Tarrabool Lake-Eva Downs Swamp System

Site description (2008 baseline):

Site location and context
The IBA is comprised of Tarrabool Lake and an unnamed swamp to the north-west of Tarrabool Lake on Eva Downs Station (unofficially titled Eva Downs Swamp). In wetter years, these two water bodies become broadly connected to form a single massive freshwater wetland of up to 275,000 ha. Tarrabool Lake and Eva Downs Swamp are seasonally inundated, but may retain water for 12 consecutive months (or more in the case of Tarrabool Lake) after major flood events. Tarrabool Lake is dominated by low sparse to open Coolibah woodland, with extensive open Lignum shrubland (often under Coolibah woodland) in the centre-east, large areas devoid of trees in the centre-north and centre-south, and smaller open areas elsewhere, and some patches of open Northern Bluebush shrubland. The heart of Eva Downs Swamp is dominated by open Belalie woodland, mostly in association with open Lignum shrubland, and is surrounded by open Northern Bluebush shrubland; and there is tall tussock grassland to the south-east, with some open Coolibah woodland on the southern margin. Ground-cover plants such as Schoenoplectus dissachanthus can grow prolifically on drying or marshy areas of the system, and Nardoo is common (DEWHA 2007; R. Jaensch pers. comm. 2007).

Key biodiversity
The IBA supports large numbers of waterbirds when conditions are suitable, e.g. up to 269,000 waterbirds may have been present during a major flood event in 2001-2002. At least 50 species of waterbird have been recorded, and 17 of these species are known to breed, in the IBA (Jaensch & Bellchambers 1997; Wetlands International, unpublished data provided by R. Jaensch). Species recorded in notable but sub-threshold numbers are Freckled Duck (84 on 29 March 2006), Great Egret (several thousand in 2001-2002 and 2006), Glossy Ibis (possibly more than 10,000 in March 2006) and Gull-billed Tern (1300 in 1995) (Jaensch & Bellchambers 1997; Wetlands International, unpublished data provided by R. Jaensch). Species observed in many thousands, but not confirmed to exceed thesholds, include the Magpie Goose, Plumed Whistling-Duck, Grey Teal, Hardhead and Intermediate Egret (R. Jaensch pers. comm. 2007). The nationally vulnerable Australian Painted Snipe bred at Tarabool Lake in 1993 (Jaensch 2003a), this representing the first breeding record for the species in the Northern Territory (R. Jaensch pers. comm. 2007). A breeding event involving 1500 pairs of Great Egret at Eva Downs Swamp in 2001 (Jaensch & Bellchambers 1997; Wetlands International, unpublished data provided by R. Jaensch) may be the largest documented breeding effort by this species in inland tropical Australia (R. Jaensch pers. comm. 2007).

Non-bird biodiversity: At least seven faunal species recorded in the Tarabool Lake-Eva Downs region are listed under international conventions or bilateral agreements protecting migratory animals .

Pressure/threats to key biodiversity
Undertake development of a wetlands management strategy with landholders to identify additional stock exclusion areas and appropriate management of wetlands to maintain conservation values (NRETA 2005). Such a strategy should include prescriptions for fire management and to minimise the impact of livestock on natural values. Develop a conservation agreement and concept plan with landholders to include the wetlands in the reserve system. In cooperation with landholders, research the value of the wetlands for potential nomination as a wetland of international importance under the Ramsar convention (NRETA 2005).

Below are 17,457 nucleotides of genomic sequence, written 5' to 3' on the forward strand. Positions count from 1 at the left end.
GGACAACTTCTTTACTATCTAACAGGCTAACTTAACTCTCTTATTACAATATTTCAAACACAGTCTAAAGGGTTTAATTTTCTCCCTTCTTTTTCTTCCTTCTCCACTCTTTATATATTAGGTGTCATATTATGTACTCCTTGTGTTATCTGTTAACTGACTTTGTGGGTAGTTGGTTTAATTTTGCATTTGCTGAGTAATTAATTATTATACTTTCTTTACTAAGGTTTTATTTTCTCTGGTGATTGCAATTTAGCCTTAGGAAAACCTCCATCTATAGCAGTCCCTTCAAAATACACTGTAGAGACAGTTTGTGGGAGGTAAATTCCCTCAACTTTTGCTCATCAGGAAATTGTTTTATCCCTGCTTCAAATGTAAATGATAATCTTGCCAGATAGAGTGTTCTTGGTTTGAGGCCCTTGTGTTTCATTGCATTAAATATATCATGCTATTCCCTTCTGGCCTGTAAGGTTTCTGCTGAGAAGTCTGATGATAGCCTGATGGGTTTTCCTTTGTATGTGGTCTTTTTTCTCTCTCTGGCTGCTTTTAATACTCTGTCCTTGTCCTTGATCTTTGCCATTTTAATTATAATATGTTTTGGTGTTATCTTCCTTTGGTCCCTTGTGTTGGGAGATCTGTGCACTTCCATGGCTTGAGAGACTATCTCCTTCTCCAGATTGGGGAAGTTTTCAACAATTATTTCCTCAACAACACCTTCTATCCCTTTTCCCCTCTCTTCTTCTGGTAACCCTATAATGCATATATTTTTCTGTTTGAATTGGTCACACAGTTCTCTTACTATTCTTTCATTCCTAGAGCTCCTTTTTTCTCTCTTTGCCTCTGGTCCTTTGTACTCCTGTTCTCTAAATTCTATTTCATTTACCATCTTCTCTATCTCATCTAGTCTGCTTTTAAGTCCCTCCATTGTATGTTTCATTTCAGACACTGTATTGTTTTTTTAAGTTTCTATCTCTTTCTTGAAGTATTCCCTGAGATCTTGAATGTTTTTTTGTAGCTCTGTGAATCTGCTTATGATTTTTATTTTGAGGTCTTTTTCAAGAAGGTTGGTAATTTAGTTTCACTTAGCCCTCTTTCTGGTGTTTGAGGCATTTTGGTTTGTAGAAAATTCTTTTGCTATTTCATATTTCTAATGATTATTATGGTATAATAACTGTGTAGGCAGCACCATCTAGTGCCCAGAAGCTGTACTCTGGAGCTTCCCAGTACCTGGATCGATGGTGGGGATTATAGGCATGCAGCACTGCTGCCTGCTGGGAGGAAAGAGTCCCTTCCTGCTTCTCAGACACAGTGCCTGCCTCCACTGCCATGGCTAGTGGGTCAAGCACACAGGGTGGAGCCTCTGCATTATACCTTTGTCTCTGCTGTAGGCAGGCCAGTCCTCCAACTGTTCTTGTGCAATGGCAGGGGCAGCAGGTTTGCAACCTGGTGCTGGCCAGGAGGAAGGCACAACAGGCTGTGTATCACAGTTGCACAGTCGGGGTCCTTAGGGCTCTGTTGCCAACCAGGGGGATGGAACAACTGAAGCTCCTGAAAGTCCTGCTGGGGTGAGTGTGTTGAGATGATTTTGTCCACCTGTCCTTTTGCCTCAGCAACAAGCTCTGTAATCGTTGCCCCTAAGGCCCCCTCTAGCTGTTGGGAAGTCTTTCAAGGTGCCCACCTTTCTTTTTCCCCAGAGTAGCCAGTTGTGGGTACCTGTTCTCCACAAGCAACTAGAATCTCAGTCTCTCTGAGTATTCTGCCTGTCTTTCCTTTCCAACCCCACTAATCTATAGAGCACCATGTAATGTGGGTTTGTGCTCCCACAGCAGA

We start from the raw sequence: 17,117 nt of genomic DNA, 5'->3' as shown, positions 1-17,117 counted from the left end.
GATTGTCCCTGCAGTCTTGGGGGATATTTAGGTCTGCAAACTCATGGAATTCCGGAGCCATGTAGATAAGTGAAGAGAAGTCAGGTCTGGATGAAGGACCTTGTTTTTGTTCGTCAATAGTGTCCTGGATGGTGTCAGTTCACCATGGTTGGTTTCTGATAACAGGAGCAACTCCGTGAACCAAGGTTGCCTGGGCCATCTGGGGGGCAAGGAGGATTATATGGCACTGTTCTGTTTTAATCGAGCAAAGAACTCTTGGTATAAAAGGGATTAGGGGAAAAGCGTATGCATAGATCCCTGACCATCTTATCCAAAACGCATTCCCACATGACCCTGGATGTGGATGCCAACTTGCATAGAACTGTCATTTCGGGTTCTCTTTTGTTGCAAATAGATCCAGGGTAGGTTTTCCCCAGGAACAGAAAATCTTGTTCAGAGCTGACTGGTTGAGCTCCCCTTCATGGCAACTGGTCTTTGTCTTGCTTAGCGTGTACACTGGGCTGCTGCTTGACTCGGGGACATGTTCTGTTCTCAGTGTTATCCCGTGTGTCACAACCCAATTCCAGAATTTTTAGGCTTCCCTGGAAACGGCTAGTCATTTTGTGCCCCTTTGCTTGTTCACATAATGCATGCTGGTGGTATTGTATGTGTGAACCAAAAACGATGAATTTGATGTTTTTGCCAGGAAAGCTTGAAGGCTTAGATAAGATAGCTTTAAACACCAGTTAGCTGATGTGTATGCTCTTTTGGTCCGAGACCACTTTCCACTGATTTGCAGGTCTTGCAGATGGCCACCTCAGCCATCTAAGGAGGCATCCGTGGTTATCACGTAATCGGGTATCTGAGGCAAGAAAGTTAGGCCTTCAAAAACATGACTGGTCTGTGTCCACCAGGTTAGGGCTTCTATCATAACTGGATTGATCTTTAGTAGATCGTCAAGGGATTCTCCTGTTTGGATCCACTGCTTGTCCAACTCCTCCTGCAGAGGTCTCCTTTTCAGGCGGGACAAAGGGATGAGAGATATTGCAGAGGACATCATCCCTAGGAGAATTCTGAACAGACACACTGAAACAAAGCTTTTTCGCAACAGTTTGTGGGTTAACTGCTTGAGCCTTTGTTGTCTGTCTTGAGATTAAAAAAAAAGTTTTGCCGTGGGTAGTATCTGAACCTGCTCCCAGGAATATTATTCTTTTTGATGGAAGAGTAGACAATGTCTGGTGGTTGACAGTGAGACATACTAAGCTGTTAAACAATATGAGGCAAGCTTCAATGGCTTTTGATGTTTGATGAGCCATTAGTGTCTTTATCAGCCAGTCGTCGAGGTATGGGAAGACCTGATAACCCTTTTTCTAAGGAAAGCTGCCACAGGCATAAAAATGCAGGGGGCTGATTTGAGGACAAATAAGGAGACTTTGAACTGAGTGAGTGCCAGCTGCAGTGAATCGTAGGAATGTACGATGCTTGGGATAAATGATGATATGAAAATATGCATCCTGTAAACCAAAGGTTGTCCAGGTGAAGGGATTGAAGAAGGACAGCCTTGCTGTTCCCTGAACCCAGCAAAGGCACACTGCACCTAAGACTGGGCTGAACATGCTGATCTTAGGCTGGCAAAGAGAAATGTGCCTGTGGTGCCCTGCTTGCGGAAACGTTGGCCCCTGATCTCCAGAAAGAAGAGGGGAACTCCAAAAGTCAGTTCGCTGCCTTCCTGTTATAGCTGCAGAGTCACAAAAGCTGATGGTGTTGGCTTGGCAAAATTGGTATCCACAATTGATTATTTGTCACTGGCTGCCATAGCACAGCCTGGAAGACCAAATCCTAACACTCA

Conservation responses/actions for key biodiversity
Tarabool Lake and Eva Downs Swamp are listed on the Register of the National Estate and the Directory of Important Wetlands in Australia (DEWHA 2007) and are classified as sites of conservation significance by the Northern Territory Government (Harrison et al. 2009; Ward & Harrison 2009). Since 1993, Wetlands International has conducted irregular surveys of waterbirds following major flood events (R. Jaensch pers. comm. 2007). A 35 km stretch of Cresswell Creek, which lies north of the IBA but drains into Tarrabool Lake, was sprayed with herbicide in 2005 to treat Parkinsonia aculeata infestations. Follow-up work to treat infestations is ongoing with permanent points established to monitor the success of the program (Barkly Landcare and Conservation Association 2006; Harrison et al. 2009). Livestock are excluded from part of Eva Downs Swamp during periods of inundation. Fire on the tropical savannas is mapped continuously under the North Australia Fire Information Project. A number of tier 1 rangeland monitoring points are located in the Tarrabool Lake-Eva Downs Swamp region (Harrison et al. 2009).

Protected areas

Land ownership
Four pastoral leasehold properties (Anthony Lagoon, Rockhampton Downs, Brunchilly and Eva Downs) managed by companies including Australian Agricultural Company and Heytesbury Beef.

Site access / Land-owner requests
The IBA is located on privately-owned land with public access at the discretion of landholders.

Roger Jaensch of Wetlands International provided unpublished data, comments and interpretation on the habitat and waterbird information.

Recommended citation
BirdLife International (2023) Important Bird Area factsheet: Tarrabool Lake-Eva Downs Swamp System. Downloaded from http://datazone.birdlife.org/site/factsheet/tarrabool-lake-eva-downs-swamp-system-iba-australia on 21/09/2023.